Wednesday, July 13, 2011
The Case of the Deceiving Don: Review
Much like another reviewer on Goodreads, I first got interested in this one because I thought perhaps the "don" in the title referred to a British academic (and you know how I love me an academic mystery). But it winds up that we're talking Don like Don Corleone. Like the Mafia. Like messing with the "family." So, okay...I need this book for my Follow That Blurb Challenge--gotta go with this one or else I'll have to start the whole darn journey again. So, I brought it home from the library anyway. And, boy, am I glad I did.
Now this is the way books about private investigators ought to be written. It's fun and tongue-in-cheek, with just enough of the hard-boiled patter to make it right. (After all, our hero uses Chandler and Hammett and all the rest as his PI handbooks.) PI Sean Sean (yes, that's his name) is a not-so-hard-boiled detective operating in the Twin Cities of Minnesota. He may not be tall, but he's got a big heart and is willing to go the extra mile when a case interests him (or when someone needs the help). He wears red Keds and rarely packs heat. He's just starting to figure out the mysteries of computers and the internet and hasn't quite talked himself into a cell phone yet. He's a gumshoe just beginning to burst into the 21st century.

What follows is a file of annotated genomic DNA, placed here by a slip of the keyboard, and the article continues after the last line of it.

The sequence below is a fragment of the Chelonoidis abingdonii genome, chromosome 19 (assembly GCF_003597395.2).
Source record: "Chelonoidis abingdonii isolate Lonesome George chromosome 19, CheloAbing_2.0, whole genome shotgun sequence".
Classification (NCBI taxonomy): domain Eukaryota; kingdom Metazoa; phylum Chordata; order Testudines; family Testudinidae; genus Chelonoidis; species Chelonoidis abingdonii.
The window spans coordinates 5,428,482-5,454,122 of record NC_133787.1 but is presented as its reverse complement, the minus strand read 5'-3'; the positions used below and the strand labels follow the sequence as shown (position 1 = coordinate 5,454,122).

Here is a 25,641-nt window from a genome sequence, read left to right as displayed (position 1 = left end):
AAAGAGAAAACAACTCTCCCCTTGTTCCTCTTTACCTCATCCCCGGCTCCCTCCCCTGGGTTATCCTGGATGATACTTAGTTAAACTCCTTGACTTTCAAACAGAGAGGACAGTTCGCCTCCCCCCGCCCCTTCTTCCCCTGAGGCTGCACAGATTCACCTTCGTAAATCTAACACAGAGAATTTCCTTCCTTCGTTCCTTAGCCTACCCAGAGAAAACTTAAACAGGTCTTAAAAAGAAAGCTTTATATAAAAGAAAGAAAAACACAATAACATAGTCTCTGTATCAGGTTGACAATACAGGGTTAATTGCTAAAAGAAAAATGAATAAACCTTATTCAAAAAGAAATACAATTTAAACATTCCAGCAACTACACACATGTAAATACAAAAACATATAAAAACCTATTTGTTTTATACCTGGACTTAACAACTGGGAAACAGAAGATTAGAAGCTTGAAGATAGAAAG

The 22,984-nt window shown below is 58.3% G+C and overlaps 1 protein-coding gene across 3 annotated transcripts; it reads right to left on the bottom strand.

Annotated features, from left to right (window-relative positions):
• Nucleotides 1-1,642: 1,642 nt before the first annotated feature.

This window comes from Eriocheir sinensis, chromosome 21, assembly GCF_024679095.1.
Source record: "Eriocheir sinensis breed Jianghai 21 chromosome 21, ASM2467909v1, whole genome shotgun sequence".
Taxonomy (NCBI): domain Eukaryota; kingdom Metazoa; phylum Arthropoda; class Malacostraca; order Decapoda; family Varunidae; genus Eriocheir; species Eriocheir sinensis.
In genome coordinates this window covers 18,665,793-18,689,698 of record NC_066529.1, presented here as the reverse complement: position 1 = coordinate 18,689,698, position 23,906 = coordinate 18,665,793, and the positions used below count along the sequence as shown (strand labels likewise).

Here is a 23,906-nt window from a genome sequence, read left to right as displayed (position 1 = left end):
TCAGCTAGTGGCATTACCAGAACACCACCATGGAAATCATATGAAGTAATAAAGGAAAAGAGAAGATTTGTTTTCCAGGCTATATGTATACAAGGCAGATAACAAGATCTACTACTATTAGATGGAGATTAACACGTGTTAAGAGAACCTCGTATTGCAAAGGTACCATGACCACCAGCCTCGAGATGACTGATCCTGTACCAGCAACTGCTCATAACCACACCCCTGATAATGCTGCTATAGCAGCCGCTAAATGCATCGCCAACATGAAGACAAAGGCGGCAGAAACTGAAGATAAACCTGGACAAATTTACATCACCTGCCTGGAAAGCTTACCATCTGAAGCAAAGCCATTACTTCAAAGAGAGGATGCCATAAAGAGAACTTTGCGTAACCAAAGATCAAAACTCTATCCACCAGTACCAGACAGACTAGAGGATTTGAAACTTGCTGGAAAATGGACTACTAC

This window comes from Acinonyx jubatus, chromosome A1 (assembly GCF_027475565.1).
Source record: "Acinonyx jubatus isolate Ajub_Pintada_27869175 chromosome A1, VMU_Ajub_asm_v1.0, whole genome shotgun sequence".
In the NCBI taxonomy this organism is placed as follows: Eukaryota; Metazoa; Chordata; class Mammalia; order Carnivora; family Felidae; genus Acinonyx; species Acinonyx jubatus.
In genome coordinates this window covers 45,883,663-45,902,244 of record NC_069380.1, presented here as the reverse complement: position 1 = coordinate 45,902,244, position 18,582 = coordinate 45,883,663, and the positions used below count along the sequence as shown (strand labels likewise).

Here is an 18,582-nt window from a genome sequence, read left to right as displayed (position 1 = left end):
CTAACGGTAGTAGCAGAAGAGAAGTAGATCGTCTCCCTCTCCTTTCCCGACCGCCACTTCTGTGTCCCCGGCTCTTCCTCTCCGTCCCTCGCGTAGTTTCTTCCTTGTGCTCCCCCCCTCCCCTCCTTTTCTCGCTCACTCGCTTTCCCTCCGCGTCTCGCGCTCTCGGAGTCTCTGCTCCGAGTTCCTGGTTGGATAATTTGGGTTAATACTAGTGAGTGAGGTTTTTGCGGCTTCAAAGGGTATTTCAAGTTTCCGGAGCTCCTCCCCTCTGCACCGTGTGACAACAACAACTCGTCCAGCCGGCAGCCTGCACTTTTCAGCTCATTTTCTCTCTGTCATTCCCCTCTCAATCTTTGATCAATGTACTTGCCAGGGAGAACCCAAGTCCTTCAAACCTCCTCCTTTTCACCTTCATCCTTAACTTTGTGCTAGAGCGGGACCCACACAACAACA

The book begins with a bang--quite literally. As Sean is making his way home one evening, he comes upon a murder scene. An elderly patient of the local nursing home was out for a regular trip around the block when his wheelchair exploded--directly across from Sean's home. At first, Sean is interested merely because of the proximity. But then a couple of large toughs hire him to investigate and his interest becomes professional. With the help of a feisty fellow resident of Sheltering Limbs (the nursing home), Sean soon discovers that there was more to the dearly departed than meets the eye. Not to mention some of the activities of the Director of the home. Things really get interesting when the FBI gets involved and then someone begins taking potshots at Sean. Is he getting too close? And just exactly who is getting skittish about that?
This is a delightful read. Fast-paced and smooth. It goes down like Sean says a single malt does (I'll have to take his word on that). Lots of action and interesting characters. I absolutely love Sean's interaction with Blanche, his contact in the nursing home. And Sean is a very likeable protagonist. I look forward to trying more of the series. Four stars.